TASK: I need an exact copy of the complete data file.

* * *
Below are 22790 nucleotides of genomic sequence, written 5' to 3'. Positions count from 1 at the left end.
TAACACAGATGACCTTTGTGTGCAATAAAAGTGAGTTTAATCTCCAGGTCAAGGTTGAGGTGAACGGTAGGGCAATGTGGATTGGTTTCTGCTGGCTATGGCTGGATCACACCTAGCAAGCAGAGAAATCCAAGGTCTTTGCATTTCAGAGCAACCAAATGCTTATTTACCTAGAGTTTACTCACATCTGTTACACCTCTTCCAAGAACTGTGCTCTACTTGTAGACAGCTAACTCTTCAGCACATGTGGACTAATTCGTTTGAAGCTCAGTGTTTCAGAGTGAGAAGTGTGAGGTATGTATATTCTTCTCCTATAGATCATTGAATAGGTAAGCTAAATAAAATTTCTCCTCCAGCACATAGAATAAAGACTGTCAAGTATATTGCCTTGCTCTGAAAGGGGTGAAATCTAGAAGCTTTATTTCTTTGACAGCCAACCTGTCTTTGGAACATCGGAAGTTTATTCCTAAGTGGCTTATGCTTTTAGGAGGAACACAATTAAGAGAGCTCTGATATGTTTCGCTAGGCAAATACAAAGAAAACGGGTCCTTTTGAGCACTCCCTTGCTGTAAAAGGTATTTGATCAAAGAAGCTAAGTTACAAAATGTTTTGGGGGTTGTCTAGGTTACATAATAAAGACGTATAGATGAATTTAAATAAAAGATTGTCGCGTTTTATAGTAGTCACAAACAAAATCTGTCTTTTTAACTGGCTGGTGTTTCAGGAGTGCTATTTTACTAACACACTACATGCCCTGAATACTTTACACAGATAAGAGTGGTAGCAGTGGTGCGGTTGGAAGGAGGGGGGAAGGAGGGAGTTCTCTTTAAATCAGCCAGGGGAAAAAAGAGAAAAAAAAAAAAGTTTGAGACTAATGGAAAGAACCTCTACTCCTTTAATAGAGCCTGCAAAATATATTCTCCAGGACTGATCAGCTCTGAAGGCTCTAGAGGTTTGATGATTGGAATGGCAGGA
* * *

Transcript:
Below are 22790 nucleotides of genomic sequence, written 5' to 3'. Positions count from 1 at the left end.
TAACACAGATGACCTTTGTGTGCAATAAAAGTGAGTTTAATCTCCAGGTCAAGGTTGAGGTGAACGGTAGGGCAATGTGGATTGGTTTCTGCTGGCTATGGCTGGATCACACCTAGCAAGCAGAGAAATCCAAGGTCTTTGCATTTCAGAGCAACCAAATGCTTATTTACCTAGAGTTTACTCACATCTGTTACACCTCTTCCAAGAACTGTGCTCTACTTGTAGACAGCTAACTCTTCAGCACATGTGGACTAATTCGTTTGAAGCTCAGTGTTTCAGAGTGAGAAGTGTGAGGTATGTATATTCTTCTCCTATAGATCATTGAATAGGTAAGCTAAATAAAATTTCTCCTCCAGCACATAGAATAAAGACTGTCAAGTATATTGCCTTGCTCTGAAAGGGGTGAAATCTAGAAGCTTTATTTCTTTGACAGCCAACCTGTCTTTGGAACATCGGAAGTTTATTCCTAAGTGGCTTATGCTTTTAGGAGGAACACAATTAAGAGAGCTCTGATATGTTTCGCTAGGCAAATACAAAGAAAACGGGTCCTTTTGAGCACTCCCTTGCTGTAAAAGGTATTTGATCAAAGAAGCTAAGTTACAAAATGTTTTGGGGGTTGTCTAGGTTACATAATAAAGACGTATAGATGAATTTAAATAAAAGATTGTCGCGTTTTATAGTAGTCACAAACAAAATCTGTCTTTTTAACTGGCTGGTGTTTCAGGAGTGCTATTTTACTAACACACTACATGCCCTGAATACTTTACACAGATAAGAGTGGTAGCAGTGGTGCGGTTGGAAGGAGGGGGGAAGGAGGGAGTTCTCTTTAAATCAGCCAGGGGAAAAAAGAGAAAAAAAAAAAAGTTTGAGACTAATGGAAAGAACCTCTACTCCTTTAATAGAGCCTGCAAAATATATTCTCCAGGACTGATCAGCTCTGAAGGCTCTAGAGGTTTGATGATTGGAATGGCAGGA